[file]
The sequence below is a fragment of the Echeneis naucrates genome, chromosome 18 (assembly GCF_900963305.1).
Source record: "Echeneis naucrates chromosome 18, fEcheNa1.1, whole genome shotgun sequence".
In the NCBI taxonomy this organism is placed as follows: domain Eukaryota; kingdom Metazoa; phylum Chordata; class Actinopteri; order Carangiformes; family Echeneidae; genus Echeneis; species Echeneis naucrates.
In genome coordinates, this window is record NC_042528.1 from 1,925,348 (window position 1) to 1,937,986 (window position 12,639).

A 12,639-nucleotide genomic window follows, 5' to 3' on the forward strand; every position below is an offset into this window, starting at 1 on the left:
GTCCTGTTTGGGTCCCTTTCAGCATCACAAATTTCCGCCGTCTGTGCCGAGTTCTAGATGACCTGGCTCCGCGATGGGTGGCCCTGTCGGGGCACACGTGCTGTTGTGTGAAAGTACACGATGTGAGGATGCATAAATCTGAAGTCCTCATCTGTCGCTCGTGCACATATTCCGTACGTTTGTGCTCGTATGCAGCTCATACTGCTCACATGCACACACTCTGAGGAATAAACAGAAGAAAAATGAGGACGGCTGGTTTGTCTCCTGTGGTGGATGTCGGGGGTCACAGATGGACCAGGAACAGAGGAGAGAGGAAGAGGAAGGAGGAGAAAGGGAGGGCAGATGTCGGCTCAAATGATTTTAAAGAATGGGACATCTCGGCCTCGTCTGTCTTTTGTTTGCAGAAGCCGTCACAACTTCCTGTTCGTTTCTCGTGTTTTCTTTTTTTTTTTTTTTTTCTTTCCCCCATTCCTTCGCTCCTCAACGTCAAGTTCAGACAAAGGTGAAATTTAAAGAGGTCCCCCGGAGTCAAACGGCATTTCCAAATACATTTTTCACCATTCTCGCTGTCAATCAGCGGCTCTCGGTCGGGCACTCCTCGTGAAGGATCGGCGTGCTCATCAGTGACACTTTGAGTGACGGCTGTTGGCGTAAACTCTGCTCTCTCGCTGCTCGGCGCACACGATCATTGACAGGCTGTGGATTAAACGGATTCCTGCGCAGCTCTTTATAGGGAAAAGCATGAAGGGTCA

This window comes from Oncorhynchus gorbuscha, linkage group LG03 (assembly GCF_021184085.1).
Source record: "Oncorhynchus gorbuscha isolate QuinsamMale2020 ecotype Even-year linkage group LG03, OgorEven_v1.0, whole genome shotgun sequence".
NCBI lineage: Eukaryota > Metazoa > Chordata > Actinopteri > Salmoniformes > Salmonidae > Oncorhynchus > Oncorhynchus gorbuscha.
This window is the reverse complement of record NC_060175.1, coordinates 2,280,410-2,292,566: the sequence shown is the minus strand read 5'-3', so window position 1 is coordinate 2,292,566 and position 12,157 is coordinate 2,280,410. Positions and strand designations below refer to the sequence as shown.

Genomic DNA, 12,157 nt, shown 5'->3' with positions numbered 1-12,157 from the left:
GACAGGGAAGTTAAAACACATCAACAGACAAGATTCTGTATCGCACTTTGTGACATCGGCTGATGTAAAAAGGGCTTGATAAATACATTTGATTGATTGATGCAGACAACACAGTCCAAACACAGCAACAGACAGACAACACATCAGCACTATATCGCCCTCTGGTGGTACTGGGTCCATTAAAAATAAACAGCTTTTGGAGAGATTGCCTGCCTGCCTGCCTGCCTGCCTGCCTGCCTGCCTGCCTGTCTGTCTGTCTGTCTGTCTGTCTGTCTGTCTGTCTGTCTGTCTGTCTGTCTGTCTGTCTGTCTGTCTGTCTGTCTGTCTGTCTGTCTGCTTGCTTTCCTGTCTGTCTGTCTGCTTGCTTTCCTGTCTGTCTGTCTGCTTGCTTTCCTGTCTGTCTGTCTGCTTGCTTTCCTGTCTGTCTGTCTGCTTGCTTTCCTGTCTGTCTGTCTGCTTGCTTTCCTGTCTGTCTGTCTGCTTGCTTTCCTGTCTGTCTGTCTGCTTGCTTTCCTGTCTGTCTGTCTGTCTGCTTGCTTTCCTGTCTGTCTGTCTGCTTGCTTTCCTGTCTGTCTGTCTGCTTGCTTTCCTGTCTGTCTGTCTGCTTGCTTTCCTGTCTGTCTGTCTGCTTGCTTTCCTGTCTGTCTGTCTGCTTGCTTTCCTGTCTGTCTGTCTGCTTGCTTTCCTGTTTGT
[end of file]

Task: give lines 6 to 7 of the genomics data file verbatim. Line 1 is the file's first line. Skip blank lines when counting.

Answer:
GTCCTGTTTGGGTCCCTTTCAGCATCACAAATTTCCGCCGTCTGTGCCGAGTTCTAGATGACCTGGCTCCGCGATGGGTGGCCCTGTCGGGGCACACGTGCTGTTGTGTGAAAGTACACGATGTGAGGATGCATAAATCTGAAGTCCTCATCTGTCGCTCGTGCACATATTCCGTACGTTTGTGCTCGTATGCAGCTCATACTGCTCACATGCACACACTCTGAGGAATAAACAGAAGAAAAATGAGGACGGCTGGTTTGTCTCCTGTGGTGGATGTCGGGGGTCACAGATGGACCAGGAACAGAGGAGAGAGGAAGAGGAAGGAGGAGAAAGGGAGGGCAGATGTCGGCTCAAATGATTTTAAAGAATGGGACATCTCGGCCTCGTCTGTCTTTTGTTTGCAGAAGCCGTCACAACTTCCTGTTCGTTTCTCGTGTTTTCTTTTTTTTTTTTTTTTTCTTTCCCCCATTCCTTCGCTCCTCAACGTCAAGTTCAGACAAAGGTGAAATTTAAAGAGGTCCCCCGGAGTCAAACGGCATTTCCAAATACATTTTTCACCATTCTCGCTGTCAATCAGCGGCTCTCGGTCGGGCACTCCTCGTGAAGGATCGGCGTGCTCATCAGTGACACTTTGAGTGACGGCTGTTGGCGTAAACTCTGCTCTCTCGCTGCTCGGCGCACACGATCATTGACAGGCTGTGGATTAAACGGATTCCTGCGCAGCTCTTTATAGGGAAAAGCATGAAGGGTCA

This window comes from Oncorhynchus gorbuscha, linkage group LG03 (assembly GCF_021184085.1).